Soviet Hypnotherapy for Skin Disorders
Copyright (c) Donald Robertson, 2010. All rights reserved.
These data were reported by I.A. Zhukov in a paper presented at, apparently, the last conference on psychotherapy in the Soviet Union, held in 1956. Although this is an old study, and doesn’t provide enough information to meet modern research design criteria, it has the benefit of a control group and the figures come from a reasonably large sample of 580 patients. Participants were treated for different skin conditions in spa resorts at Sochi, Matsesta and the Caucausus, where hypnotherapy was combined with recuperation, sulphur mineral baths and sunbathing. The patients were mainly (about 92%) women, apparently aged between 20-60, their skin conditions were of one to twenty-five years in duration, and Zhukov says their case histories contained “in all instances some psychological traumata.” He provides separate data on those patients presenting with eczema, neuro-dermatitis, and psoriasis, which he says in most cases “was quite extensive and affected the head, the trunk, and the legs and feet.”
Half of the patients constituted a control group who received spa treatment as usual, whereas the other half, the experimental treatment group, received the same spa treatment plus hypnotherapy. Treatment consisted of seventeen sessions of direct suggestion hypnotherapy based on a Pavlovian conditioning model. This approach usually involved prolonged periods of deep hypnotic relaxation combined with suggestions of symptom remission and general well-being. Zheltakov, who presented to the same conference, observed that many of these dermatological patients also suffered from neurotic anxiety and problems sleeping, which might now be described as more “stress-related” or psychosomatic cases. Zhukov describes his technique as a form of Braidism,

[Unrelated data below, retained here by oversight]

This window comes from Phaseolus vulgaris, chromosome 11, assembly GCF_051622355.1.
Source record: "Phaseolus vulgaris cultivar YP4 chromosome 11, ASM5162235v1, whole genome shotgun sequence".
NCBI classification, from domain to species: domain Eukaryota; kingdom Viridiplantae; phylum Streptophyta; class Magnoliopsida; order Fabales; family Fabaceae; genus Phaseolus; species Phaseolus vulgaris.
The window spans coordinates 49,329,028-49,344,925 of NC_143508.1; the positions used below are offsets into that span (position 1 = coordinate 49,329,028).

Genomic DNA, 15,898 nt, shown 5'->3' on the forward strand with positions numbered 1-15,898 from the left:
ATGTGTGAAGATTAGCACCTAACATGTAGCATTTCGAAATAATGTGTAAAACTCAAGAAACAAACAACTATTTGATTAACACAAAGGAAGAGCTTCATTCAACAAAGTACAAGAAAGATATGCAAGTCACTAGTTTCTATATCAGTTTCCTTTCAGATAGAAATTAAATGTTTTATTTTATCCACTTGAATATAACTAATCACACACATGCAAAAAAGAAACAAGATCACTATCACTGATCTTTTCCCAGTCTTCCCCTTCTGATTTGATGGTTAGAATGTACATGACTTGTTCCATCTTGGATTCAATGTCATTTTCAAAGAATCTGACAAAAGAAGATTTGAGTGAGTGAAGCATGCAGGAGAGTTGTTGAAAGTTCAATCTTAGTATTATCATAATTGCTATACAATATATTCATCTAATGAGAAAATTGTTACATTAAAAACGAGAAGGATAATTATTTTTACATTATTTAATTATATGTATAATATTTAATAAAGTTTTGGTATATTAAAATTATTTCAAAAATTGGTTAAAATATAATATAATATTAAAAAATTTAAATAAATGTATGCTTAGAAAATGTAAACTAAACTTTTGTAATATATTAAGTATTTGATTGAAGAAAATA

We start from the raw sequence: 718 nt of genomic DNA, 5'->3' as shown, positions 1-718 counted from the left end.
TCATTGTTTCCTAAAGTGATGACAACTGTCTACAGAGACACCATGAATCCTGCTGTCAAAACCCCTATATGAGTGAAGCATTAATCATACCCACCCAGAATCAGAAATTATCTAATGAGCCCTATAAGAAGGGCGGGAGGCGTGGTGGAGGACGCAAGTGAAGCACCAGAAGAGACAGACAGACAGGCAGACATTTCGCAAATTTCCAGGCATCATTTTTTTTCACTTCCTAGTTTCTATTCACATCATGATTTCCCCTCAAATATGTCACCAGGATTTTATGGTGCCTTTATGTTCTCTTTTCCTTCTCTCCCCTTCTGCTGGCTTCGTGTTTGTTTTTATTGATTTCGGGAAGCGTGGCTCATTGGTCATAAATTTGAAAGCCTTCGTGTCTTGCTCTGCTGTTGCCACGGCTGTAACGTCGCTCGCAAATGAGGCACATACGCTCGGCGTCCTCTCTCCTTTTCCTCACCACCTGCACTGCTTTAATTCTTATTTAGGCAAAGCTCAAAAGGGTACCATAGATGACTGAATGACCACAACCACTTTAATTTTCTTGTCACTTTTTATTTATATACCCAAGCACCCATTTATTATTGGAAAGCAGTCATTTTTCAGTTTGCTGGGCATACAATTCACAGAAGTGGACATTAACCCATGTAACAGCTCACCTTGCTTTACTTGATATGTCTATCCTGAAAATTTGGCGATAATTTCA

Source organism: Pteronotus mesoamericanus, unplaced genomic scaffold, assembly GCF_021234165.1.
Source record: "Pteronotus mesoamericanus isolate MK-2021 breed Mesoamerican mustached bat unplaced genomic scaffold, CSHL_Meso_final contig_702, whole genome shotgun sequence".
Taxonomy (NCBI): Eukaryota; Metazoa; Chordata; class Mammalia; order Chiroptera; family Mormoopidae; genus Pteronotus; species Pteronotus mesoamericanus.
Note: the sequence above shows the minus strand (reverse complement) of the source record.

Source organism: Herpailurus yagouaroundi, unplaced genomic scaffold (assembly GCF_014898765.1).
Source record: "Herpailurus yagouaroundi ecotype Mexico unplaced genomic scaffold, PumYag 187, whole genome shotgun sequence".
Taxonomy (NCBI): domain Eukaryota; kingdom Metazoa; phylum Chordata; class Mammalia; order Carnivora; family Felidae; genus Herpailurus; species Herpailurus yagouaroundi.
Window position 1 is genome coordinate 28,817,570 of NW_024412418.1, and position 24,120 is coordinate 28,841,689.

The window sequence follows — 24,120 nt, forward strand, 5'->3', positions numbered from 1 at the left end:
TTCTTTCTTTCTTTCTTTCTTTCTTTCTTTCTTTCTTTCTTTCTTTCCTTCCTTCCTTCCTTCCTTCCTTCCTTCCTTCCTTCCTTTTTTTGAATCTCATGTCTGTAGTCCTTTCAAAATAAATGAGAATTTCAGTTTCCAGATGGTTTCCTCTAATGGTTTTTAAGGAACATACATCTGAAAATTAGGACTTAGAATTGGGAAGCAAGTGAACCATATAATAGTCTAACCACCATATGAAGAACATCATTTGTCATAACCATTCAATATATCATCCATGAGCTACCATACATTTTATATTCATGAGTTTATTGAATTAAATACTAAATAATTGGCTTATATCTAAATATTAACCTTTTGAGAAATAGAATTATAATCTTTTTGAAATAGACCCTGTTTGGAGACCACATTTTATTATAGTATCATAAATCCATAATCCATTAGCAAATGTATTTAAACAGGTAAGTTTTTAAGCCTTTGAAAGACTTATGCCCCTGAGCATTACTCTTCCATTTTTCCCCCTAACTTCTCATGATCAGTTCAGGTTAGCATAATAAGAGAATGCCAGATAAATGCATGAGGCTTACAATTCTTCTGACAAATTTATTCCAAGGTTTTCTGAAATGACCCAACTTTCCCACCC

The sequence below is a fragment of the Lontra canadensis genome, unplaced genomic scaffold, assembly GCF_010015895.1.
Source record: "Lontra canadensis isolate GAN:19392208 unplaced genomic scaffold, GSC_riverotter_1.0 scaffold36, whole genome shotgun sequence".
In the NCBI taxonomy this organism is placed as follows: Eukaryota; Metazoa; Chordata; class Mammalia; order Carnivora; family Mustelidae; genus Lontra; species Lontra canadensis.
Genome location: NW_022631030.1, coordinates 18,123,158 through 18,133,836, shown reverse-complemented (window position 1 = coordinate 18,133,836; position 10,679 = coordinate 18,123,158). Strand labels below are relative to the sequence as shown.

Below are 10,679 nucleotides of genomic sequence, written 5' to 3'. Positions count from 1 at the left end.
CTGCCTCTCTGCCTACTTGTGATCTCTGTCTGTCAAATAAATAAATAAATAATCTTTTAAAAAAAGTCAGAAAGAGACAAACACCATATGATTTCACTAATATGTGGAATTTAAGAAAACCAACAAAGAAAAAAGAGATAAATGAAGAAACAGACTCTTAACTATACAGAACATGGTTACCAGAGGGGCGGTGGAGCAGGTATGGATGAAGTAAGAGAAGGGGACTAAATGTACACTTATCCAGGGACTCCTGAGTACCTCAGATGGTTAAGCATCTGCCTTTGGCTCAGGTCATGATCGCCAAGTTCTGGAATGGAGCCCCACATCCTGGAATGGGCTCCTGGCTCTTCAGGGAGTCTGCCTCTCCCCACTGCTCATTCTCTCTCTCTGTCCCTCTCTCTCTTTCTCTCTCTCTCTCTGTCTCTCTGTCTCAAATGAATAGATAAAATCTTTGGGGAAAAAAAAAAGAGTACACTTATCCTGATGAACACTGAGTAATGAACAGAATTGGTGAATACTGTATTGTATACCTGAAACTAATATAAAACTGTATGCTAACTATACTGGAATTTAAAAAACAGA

All our hypnotic treatments were conducted by means of the so-called fascination technique (involving staring at some bright object), the spoken word conveying the required suggestion. Evening hours were chosen for the hypnotic sessions, insofar as this time was most compatible with the resort regimen and permitted us to extend the patients’ sleep to ten or twelve hours. the sessions were conducted in the patients’ own words.
On average, the control group, who received spa treatment only, reported marked or complete improvement in 23% of cases. By contrast, those who received hypnotherapy in addition to treatment as usual were marked or completely improved in 63% of cases. These figures were broadly similar for different conditions, although neuro-dermatitis patients exhibited most improvement with 70% of the hypnotherapy group showing at least marked improvement, compared to 27% of the treatment as usual control group.
There was a follow-up of this study of eczema, neuro-dermatitis, and psoriasis. Practically all the patients of the experimental group and many patients of the control group were contacted by means of a questionnaire, and 229 answers were received [i.e., a 39% response rate]. The answers overwhelmingly testified to the permanent nature of the improvements.
According to these data, the vast majority of patients, 85% in the treatment as usual group and 98% in the hypnotherapy group, reported at least slight improvement. However, whereas only 10% of patients in the spa treatment control group were classed as “completely recovered”, three times as many, 31% of the hypnotherapy patients met criteria for full recovery.
Zheltakov, M.M. (1961). ‘The use of hypnosis and conditioned-reflex therapy in dermatology’, in Winn, Ralph B. (ed.), Psychotherapy in the Soviet Union.
Zhukov, I.A. (1961). ‘Hypnotherapy of dermatoses in resort treatment’, in Winn, Ralph B. (ed.), Psychotherapy in the Soviet Union.